- To convey the might and prestige of their empire, the Romans constructed enduring architecture as symbols of their long-lasting reign.
- Emperors employed grand public works as assertions of their status and reputation.
- Conversely, Japanese architecture has long embraced ideas of change and renewal, evident in the ritualistic rebuilding of Shinto shrines.
- A practice, known as shikinen sengu, is observed at Ise Jingu, where the shrine is purposefully dismantled and reconstructed every twenty years.
- Across the world, philosophies around permanence and impermanence pervaded architectural traditions.
- Amidst the climate crisis, how do these tenets apply to modern architectural design?
Contemporaries continue to create structures as symbols of power, prominence, and pride. Olympic stadiums, for example, represent a country’s ability to host global events and leave behind iconic landmarks. These structures often render obsolete once the events conclude, raising concerns about their long-term viability and sustainability. For instance, the Bird’s Nest Stadium in Beijing, despite its initial grandeur, struggles to attract consistent usage and generate revenue. Similarly, the construction of the Athens Olympic Complex of 2004 and the Montreal Olympic Stadium of 1976 have burdened future generations with high maintenance costs once the buildings were no longer in use.
The modern architectural practice operates within a consumer society that seemingly embraces “planned obsolescence”. The prevailing belief is that buildings must be continually updated or demolished to make room for new constructions. Just as with the Olympic stadiums, traditional shopping malls have been made irrelevant with large-scale societal shifts like the rise of online shopping and changing consumer preferences. Architects and designers now face the challenge of reimagining spaces to remain relevant in a rapidly evolving world. Adjusting to varying needs and shifting societal behaviors is crucial for contemporary practices.
With an aim to create adaptable structures that could evolve according to societal needs, the architecture of the Japanese Metabolist movement structurally acknowledged that Japanese cities were in a constant state of growth. Inspired by the fusion of architectural megastructures and organic biological growth, the movement sought to create dynamic buildings that would “metabolize” to meet expected future needs. However, a significant oversight was the failure to anticipate that the movement itself would eventually become outdated.
The Nakagin Capsule Tower in Tokyo, designed by Kisho Kurokawa, is an example of ambitious Metabolist architecture. The tower was conceived as a modular system, with individual pods capable of adapting to different uses and being moved in and out of a central core structure. Despite its innovative design, the building ultimately failed to live up to its promise of transformability in response to evolving societal needs.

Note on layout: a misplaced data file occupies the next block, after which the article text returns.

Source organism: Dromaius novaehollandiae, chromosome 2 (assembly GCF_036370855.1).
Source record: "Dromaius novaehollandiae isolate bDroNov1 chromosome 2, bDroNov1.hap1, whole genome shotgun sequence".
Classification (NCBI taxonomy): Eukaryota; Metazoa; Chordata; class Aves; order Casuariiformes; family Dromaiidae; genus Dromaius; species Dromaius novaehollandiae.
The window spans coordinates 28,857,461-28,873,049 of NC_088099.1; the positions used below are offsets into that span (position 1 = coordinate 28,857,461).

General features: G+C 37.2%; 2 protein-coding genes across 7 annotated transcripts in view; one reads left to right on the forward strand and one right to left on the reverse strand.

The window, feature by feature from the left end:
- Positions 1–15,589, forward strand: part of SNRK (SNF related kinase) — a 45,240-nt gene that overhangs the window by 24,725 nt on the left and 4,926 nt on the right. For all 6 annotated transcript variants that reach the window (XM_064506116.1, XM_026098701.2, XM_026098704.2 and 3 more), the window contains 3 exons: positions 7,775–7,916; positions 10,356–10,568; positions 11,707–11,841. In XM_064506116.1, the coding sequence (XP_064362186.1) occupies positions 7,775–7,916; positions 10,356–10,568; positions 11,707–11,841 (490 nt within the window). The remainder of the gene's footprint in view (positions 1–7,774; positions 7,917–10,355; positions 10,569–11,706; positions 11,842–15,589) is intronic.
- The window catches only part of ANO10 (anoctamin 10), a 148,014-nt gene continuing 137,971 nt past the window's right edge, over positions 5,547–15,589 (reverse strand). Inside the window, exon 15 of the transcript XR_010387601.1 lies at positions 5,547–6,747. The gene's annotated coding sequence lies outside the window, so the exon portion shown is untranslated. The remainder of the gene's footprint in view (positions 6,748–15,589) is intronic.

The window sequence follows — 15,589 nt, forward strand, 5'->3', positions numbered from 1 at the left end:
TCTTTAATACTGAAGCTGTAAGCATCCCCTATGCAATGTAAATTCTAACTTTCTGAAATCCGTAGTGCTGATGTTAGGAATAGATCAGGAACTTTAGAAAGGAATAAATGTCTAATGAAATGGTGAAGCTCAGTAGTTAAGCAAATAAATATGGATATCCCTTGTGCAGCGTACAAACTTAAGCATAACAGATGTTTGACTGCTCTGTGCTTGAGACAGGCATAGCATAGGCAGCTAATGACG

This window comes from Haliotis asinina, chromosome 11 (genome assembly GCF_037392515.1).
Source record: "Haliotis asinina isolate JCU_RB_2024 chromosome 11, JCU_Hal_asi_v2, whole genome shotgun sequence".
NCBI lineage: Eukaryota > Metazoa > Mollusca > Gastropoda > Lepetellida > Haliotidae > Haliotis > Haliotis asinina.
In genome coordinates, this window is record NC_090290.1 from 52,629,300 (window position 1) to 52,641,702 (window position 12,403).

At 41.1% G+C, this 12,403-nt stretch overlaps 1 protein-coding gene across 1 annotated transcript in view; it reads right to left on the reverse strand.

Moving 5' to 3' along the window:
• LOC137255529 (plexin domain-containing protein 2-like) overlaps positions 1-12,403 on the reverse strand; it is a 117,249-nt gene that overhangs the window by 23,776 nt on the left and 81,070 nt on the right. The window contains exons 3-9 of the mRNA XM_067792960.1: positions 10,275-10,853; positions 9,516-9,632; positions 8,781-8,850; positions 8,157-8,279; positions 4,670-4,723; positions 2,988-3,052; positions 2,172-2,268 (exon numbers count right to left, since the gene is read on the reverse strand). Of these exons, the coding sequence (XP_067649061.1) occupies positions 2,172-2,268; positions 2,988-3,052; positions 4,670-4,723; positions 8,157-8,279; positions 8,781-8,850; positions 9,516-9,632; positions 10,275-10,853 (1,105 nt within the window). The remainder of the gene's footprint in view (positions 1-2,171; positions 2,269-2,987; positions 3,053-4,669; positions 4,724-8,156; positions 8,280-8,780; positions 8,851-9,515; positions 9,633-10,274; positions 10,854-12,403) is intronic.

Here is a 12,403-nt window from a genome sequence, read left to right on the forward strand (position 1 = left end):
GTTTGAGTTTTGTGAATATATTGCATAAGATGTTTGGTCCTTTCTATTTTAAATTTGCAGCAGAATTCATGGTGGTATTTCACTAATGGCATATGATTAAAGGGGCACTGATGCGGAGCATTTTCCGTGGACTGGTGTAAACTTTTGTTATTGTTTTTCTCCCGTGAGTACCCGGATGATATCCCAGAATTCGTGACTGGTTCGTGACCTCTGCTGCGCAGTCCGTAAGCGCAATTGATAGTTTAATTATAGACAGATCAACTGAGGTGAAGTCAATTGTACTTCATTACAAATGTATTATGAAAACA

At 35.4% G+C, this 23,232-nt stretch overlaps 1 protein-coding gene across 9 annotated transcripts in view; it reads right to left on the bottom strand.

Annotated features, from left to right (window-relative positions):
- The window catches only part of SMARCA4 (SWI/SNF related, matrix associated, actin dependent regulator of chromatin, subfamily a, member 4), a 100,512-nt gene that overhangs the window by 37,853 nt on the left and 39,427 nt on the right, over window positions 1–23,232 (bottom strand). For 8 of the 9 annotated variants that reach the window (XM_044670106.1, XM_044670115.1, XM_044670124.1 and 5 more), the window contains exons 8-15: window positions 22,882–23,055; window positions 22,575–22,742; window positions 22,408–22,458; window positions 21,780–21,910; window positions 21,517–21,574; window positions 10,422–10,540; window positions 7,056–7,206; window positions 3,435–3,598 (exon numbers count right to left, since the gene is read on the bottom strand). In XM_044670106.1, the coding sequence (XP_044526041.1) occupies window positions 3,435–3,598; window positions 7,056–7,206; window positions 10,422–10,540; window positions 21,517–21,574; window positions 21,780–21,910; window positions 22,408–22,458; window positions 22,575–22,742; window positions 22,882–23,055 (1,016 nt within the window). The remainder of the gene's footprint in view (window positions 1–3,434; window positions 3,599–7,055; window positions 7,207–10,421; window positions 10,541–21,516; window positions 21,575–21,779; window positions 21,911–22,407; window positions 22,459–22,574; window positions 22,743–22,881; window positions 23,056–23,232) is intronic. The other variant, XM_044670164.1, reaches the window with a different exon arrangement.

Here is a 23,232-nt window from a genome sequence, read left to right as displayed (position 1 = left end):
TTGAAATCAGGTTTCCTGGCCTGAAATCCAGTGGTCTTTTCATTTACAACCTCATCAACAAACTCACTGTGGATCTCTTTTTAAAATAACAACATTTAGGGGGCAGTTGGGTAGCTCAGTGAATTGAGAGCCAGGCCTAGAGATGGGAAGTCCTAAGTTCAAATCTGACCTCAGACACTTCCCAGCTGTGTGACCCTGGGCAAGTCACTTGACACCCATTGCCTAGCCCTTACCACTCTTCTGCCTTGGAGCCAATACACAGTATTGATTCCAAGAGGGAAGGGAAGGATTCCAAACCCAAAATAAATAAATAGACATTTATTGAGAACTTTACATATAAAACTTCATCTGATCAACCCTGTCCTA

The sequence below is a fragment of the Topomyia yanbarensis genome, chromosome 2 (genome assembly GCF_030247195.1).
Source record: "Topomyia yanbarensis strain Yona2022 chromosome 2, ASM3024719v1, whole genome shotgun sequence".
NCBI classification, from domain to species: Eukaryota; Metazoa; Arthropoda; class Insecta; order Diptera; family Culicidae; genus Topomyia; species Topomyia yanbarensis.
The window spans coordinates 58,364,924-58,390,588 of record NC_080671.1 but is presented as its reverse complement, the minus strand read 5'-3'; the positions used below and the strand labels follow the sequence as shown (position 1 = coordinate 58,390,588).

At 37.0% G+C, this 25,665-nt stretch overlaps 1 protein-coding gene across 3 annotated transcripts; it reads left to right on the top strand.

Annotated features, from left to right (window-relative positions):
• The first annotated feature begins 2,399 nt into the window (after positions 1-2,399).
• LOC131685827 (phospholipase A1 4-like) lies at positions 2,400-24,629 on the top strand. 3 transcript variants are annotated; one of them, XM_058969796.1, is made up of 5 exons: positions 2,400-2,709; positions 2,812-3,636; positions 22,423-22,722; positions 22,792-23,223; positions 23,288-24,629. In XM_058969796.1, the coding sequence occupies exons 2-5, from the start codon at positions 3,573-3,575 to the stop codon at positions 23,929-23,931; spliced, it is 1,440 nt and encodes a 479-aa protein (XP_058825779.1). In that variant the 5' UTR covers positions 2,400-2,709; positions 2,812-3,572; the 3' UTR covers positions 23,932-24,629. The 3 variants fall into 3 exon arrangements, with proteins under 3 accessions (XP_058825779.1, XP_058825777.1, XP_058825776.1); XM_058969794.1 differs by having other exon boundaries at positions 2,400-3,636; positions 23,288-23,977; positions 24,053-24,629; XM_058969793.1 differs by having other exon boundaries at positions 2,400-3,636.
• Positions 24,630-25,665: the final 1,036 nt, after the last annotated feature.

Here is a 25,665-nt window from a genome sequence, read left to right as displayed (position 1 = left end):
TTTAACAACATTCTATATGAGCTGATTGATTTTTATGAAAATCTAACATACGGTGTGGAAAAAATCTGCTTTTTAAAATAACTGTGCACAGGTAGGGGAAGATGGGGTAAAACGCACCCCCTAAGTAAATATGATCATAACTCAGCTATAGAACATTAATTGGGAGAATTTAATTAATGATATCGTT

Following suit, ephemeral architecture emerged as a response to the fast-paced nature of our contemporary world. It focuses on creating structures and spaces designed for a limited lifespan, ranging from hours to a few years. This architectural approach has gained significance as it offers flexibility and adaptability. By embracing impermanence, resources are utilized efficiently, and structures can be easily dismantled and repurposed.
The Coachella Valley Music and Arts Festival offers immersive experiences through temporary structures, however, it has been subject to criticism for its environmental impact. The construction and dismantling of these structures often require substantial resources and generate significant waste. Issues such as the use of non-recyclable materials and excessive energy consumption have raised concerns about the sustainability practices of these events.
Advancements in technology have ushered in a culture defined by accelerated trends and immediate gratification. What naturally follows in a capitalist society are issues of disposability and obsolescence. Architects are faced with the challenge of designing for a future that is ever-changing and increasingly complex to predict. Balancing the desire for architectural permanence and cultural preservation with the need to adapt and evolve becomes a crucial question in shaping the architecture of the future. How can architects navigate this landscape of uncertainty and embrace the inevitability of societal progress and change?
As we face the future with a sense of urgency, driven by global time horizons like the UN 2030 Agenda for Sustainable Development, the architecture community grapples with questions on the approach needed to address the ecological crisis. Sustainable architecture is an evolving discipline, continuously reshaping its meaning. By definition, the term “sustainable” explicitly indicates durability and longevity, suggesting that green architecture should be everlasting. However, it is also closely associated with ideas of minimal environmental impact, implying that sustainable architecture should be transient, evolving, and “light”.
This paradox within the definition of sustainable architecture demands exploration and introspection. Is sustainable architecture meant to be permanent or impermanent? Is there a way to strike a balance between these seemingly conflicting characteristics? Ultimately, the pursuit of sustainable architecture must navigate this dichotomy by embracing both longevity and adaptability, creating a built environment that is truly sustainable for the future.
Author: Ankitha Gattupalli
This article was first published in ArchDaily and is republished with permission.